1. Skip to content
  2. Skip to main menu
  3. Skip to more DW sites

End of lignite-fired power

Andrea Rönsberg October 27, 2015

Germany's economics minister and energy companies have agreed on steps towards taking lignite-fired power plants offline. The plan is to help Germany reach its climate targets, but environmentalists say it's 'weak.'

lignite-fired power plant in Jänschwalde, Germany
Image: picture-alliance/dpa/P. Pleul

Economics minister Sigmar Gabriel of the Social Democrats and energy companies RWE, Vattenfall and Mibrag have agreed that starting in October 2016, a capacity of 2.7 gigawatts of power output from lignite coal plants will be shifted into a power reserve in case of emergency.

The plants are to be turned off but maintained in running order in case of power shortages over the next four years. Eventually, the lignite-fired power plants will be taken off the grid entirely.

In return, the three power plant operators will receive around 230 million euros ($253 million) per year over a period of seven years to divide up among themselves.

For consumers, this means they will have to pay 0.05 euro cents more per kilowatt hour.

Meeting Germany's climate targets

The plan is supposed to help Germany reach its climate targets for 2020. These include reducing greenhouse gas emissions by at least 40 percent below the levels of 1990.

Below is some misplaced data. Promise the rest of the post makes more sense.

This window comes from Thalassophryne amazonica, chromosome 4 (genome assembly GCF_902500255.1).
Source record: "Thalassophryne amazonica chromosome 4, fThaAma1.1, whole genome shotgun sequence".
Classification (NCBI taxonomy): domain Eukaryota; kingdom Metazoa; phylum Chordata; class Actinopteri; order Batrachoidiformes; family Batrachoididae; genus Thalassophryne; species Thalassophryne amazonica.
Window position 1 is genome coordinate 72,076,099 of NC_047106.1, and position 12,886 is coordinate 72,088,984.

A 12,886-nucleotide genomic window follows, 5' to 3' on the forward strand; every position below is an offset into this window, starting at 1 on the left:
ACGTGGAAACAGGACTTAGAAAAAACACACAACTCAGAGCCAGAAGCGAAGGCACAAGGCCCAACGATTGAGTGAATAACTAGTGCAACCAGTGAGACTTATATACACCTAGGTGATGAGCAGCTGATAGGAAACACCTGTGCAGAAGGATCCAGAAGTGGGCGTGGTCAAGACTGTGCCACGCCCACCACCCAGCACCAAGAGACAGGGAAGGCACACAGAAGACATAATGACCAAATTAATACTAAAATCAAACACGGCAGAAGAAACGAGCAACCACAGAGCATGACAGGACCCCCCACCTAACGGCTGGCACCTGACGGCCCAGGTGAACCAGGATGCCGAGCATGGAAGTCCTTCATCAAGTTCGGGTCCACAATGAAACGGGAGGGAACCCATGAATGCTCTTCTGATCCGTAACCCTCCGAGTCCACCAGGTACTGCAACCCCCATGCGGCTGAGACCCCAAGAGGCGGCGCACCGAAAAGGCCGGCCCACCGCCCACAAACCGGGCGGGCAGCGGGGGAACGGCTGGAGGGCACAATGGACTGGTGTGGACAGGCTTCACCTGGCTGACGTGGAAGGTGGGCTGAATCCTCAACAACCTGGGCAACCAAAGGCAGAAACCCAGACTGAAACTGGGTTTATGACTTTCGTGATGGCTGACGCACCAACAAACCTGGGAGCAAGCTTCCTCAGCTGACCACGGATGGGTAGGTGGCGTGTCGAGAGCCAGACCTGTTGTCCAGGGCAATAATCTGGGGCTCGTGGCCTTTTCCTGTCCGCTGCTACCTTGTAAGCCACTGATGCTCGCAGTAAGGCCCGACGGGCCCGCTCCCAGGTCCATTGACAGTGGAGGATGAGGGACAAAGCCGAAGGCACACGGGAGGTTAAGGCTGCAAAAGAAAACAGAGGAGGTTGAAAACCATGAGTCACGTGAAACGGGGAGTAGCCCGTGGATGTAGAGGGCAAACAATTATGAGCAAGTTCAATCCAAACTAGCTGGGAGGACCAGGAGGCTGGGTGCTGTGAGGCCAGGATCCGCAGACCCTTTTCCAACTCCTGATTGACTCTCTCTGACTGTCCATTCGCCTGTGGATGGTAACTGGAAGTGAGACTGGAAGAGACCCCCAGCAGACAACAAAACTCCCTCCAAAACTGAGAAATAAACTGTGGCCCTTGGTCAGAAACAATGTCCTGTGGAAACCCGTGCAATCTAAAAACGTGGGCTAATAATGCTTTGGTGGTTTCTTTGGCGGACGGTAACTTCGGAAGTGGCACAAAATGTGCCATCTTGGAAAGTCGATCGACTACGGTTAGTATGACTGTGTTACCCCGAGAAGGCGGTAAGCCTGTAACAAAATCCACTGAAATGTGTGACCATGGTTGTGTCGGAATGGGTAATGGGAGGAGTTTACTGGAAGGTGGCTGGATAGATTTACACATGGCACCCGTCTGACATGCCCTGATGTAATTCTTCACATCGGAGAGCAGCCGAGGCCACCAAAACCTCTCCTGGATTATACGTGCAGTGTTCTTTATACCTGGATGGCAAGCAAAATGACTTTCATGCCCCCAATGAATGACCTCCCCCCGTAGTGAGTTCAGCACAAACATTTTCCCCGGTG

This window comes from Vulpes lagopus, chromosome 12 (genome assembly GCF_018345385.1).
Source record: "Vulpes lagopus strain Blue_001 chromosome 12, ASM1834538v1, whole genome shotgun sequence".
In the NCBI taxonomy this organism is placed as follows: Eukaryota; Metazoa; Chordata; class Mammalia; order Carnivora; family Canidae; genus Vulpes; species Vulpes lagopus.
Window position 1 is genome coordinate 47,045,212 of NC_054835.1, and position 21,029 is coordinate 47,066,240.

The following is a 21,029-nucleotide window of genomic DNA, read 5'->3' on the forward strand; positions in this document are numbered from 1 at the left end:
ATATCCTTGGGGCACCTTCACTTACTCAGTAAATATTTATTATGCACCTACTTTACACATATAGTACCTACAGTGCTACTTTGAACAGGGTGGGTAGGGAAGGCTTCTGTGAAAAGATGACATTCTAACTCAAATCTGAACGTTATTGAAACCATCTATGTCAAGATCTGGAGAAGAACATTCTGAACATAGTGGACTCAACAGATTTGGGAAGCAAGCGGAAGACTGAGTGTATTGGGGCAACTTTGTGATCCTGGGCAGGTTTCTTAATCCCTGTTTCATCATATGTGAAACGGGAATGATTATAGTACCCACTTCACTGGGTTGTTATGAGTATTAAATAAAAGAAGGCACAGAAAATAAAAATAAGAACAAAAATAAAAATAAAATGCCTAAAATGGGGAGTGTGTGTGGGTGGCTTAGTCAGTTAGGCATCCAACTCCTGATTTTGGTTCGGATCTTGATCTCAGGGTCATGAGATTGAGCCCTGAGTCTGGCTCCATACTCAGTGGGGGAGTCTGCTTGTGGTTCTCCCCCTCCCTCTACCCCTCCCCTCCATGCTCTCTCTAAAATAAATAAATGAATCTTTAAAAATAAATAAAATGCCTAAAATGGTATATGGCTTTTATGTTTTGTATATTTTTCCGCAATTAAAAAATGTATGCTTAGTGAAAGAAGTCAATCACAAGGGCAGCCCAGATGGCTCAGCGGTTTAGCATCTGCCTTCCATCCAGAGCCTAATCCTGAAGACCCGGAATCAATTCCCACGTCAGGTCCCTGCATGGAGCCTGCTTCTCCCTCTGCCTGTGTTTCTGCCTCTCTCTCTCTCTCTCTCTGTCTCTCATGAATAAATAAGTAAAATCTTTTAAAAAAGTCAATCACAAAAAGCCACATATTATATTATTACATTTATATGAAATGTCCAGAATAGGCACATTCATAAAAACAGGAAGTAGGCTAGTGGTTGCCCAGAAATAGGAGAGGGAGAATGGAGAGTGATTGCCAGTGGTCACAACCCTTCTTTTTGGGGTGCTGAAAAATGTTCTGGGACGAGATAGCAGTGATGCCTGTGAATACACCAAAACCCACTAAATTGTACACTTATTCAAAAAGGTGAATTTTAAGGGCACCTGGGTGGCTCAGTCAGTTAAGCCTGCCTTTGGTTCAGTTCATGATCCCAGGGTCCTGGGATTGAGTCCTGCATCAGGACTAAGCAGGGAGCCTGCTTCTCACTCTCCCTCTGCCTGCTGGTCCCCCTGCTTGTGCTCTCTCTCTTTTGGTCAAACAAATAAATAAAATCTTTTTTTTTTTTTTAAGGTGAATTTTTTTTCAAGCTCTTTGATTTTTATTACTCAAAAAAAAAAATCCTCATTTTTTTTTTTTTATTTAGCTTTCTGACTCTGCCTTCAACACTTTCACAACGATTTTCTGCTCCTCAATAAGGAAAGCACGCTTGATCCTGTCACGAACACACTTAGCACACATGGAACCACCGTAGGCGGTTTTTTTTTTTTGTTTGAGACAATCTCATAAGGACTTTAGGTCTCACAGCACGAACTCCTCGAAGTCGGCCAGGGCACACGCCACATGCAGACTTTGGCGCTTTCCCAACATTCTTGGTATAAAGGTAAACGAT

"These steps are important ones for us to meet our climate targets and, at the same time, to ensure that there won't be any grave structural changes in the regions concerned," said Gabriel.

Originally, the idea had been to introduce a so-called "climate levy" for lignite plants. This was to achieve a reduction of CO2 emissions by 22 million tons.

Sigmar Gabriel, Germany's economics minister
Gabriel had to scrap earlier plans facing stiff oppositionImage: Getty Images/A. Berry

But fearing job losses at power plants and mines, the utility companies, trade unions and some politicians from Chancellor Angela Merkel's conservative CDU party opposed that idea.

The plan now agreed on will reduce Germany's CO2 emissions by 11 to 12.5 million tons in 2020, according to the environment ministry. Further emissions cuts will have to come from increased energy efficiency as well as combining heat and power.

In 2018, the emission cuts actually achieved will be subject to an evaluation.

Mixed reactions

Environmental activist group Germanwatch lauded the plan as "the first step towards ending lignite-fired power in Germany," but warned at the same time that the 2018 evaluation would be a key event to determine how serious Germany was about meeting its climate target.

Environmental organization Greenpeace said the plan was not good enough and pointed to the fact that it might violate EU regulations.

Infringement of EU guidelines?

The European Commission might share this view: According to a report in the daily 'Frankfurter Allgemeine Zeitung', the European Commission has concerns that the plans would provide special treatment for lignite power plants and thus violate EU guidelines.

But the German economics ministry said the plans had been discussed intensively with the Commission beforehand and that it was thus "confident" they would be approved by the Commission.

The power companies' respective executive boards have yet to give their assent to the measures. The German government is expected to agree to the draft law in November before it goes to parliament.